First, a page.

Category Archives: Marriage
Sunday’s message was the start of what’s sure to be one of my fav’s. Coming off a spellbinding and soul-finding series called The Gospel, where we saw over 900 people come to Christ and record attendance of over 4,500 people in the short life of our church, this week begins a series on what I believe to be one of the most important issues of the day concerning the proliferation of the life-changing gospel (talk about a run-on sentence). Visionary Love, Dream Sex, believe it or not, is about family. More specifically, it’s about the relationships that embody family like finding the right partner with which to start a family, dating, maintaining purity prior to marriage, nurturing your relationship, and how to be the best spouse you can be.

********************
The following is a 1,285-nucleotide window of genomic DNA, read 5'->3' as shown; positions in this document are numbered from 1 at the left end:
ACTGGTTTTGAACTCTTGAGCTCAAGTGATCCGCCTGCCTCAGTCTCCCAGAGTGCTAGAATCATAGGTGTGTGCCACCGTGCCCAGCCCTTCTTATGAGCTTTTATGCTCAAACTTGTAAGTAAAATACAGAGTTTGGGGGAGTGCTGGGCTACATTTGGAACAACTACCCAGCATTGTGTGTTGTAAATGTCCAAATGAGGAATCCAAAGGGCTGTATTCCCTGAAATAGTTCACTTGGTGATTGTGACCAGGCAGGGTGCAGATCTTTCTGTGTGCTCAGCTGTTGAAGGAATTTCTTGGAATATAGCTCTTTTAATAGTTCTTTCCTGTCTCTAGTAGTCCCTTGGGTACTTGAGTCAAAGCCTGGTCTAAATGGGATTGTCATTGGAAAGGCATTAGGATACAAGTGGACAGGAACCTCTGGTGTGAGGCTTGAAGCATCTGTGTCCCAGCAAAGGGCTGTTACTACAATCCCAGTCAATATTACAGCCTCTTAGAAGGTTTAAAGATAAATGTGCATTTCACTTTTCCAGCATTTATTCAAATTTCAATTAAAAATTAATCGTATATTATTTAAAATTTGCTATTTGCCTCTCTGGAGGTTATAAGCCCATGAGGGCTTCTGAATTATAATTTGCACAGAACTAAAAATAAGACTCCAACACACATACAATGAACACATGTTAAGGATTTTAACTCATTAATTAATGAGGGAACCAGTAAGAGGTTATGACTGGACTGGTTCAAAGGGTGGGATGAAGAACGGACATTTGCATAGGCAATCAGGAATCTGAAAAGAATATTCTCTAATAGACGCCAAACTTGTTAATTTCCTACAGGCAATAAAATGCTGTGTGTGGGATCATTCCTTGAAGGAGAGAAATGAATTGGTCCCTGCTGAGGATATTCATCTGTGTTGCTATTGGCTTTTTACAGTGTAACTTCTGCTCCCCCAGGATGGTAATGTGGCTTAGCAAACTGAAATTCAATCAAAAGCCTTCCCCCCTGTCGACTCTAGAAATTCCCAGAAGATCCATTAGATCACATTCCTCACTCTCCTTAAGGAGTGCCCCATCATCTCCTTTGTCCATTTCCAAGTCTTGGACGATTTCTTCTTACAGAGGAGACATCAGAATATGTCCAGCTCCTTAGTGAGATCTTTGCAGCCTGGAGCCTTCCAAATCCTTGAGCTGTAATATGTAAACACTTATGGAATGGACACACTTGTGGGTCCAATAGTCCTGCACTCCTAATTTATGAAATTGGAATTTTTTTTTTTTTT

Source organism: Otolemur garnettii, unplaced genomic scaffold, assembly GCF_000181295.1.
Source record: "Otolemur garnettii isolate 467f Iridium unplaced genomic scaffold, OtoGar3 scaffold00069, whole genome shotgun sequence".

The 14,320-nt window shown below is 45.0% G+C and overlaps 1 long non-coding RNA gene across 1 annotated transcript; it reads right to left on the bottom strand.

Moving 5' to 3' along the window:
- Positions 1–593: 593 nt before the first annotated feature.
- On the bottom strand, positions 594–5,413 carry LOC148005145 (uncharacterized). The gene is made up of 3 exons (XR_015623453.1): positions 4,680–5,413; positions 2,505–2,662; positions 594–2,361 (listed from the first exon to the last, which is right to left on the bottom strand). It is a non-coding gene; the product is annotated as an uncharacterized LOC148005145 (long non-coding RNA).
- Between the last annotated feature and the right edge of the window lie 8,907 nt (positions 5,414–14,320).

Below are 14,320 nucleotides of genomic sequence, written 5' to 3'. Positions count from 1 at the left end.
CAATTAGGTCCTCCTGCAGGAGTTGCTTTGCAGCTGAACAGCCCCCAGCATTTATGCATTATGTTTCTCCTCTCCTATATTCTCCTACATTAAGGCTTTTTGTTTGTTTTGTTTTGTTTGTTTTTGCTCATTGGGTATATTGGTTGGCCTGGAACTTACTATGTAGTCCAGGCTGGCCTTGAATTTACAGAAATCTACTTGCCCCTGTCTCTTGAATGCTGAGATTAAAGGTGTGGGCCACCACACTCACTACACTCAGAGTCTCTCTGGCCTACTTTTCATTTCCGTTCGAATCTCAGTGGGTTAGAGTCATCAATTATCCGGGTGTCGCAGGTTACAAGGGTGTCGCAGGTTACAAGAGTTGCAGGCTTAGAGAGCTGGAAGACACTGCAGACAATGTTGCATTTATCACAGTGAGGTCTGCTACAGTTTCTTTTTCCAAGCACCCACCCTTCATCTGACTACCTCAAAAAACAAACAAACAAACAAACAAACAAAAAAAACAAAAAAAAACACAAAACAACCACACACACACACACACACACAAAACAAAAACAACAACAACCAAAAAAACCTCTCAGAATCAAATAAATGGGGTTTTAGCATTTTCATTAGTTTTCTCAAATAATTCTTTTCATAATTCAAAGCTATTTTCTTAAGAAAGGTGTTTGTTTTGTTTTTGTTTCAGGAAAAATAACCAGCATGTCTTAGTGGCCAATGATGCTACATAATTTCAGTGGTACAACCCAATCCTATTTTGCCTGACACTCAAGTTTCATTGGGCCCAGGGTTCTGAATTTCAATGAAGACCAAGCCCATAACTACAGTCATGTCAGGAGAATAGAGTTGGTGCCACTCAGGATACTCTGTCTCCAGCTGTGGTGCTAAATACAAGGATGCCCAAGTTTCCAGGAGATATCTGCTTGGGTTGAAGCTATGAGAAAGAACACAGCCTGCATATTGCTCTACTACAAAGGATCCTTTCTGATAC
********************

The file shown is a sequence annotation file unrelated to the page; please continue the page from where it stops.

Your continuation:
The deterioration of the family unit is a cause of many of today’s social issues. With divorce at an all time high, even in the church, you have fatherless homes like never before, increased pressure on single parent families, a rise in teenage pregnancy, more people finding fulfillment in illegal substances, sexual immorality that is off the chart, and a resulting stress on our social programs and subsequent effects on the economy. Personally, I’m a divorcee who’s been both a victim and offender of infidelity so I have seen some of this first hand. With courage and God’s grace, I am now a victor and that’s much better. Love, marriage, and where they intersect with sex are a big deal.